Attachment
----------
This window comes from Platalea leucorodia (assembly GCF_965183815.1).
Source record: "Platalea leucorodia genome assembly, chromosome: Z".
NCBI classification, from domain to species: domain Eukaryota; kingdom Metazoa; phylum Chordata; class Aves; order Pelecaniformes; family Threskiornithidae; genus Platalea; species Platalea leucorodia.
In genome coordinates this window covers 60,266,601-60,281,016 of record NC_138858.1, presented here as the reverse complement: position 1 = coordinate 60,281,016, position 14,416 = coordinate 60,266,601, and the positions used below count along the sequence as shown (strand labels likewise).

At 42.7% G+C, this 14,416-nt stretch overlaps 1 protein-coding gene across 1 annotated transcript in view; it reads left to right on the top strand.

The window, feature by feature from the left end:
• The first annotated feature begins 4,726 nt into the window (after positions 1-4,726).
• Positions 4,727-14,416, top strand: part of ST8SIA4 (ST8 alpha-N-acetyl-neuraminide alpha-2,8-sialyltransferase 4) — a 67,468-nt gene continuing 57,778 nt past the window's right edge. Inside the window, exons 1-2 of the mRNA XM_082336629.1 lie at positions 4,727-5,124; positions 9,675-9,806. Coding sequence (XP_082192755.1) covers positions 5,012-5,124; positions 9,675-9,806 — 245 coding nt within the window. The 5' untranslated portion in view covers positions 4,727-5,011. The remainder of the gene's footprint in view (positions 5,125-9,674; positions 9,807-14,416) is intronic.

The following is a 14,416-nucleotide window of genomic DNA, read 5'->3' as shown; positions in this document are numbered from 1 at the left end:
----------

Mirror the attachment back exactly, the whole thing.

This window comes from Platalea leucorodia (assembly GCF_965183815.1).
Source record: "Platalea leucorodia genome assembly, chromosome: Z".
NCBI classification, from domain to species: domain Eukaryota; kingdom Metazoa; phylum Chordata; class Aves; order Pelecaniformes; family Threskiornithidae; genus Platalea; species Platalea leucorodia.
In genome coordinates this window covers 60,266,601-60,281,016 of record NC_138858.1, presented here as the reverse complement: position 1 = coordinate 60,281,016, position 14,416 = coordinate 60,266,601, and the positions used below count along the sequence as shown (strand labels likewise).

At 42.7% G+C, this 14,416-nt stretch overlaps 1 protein-coding gene across 1 annotated transcript in view; it reads left to right on the top strand.

The window, feature by feature from the left end:
• The first annotated feature begins 4,726 nt into the window (after positions 1-4,726).
• Positions 4,727-14,416, top strand: part of ST8SIA4 (ST8 alpha-N-acetyl-neuraminide alpha-2,8-sialyltransferase 4) — a 67,468-nt gene continuing 57,778 nt past the window's right edge. Inside the window, exons 1-2 of the mRNA XM_082336629.1 lie at positions 4,727-5,124; positions 9,675-9,806. Coding sequence (XP_082192755.1) covers positions 5,012-5,124; positions 9,675-9,806 — 245 coding nt within the window. The 5' untranslated portion in view covers positions 4,727-5,011. The remainder of the gene's footprint in view (positions 5,125-9,674; positions 9,807-14,416) is intronic.

The following is a 14,416-nucleotide window of genomic DNA, read 5'->3' as shown; positions in this document are numbered from 1 at the left end: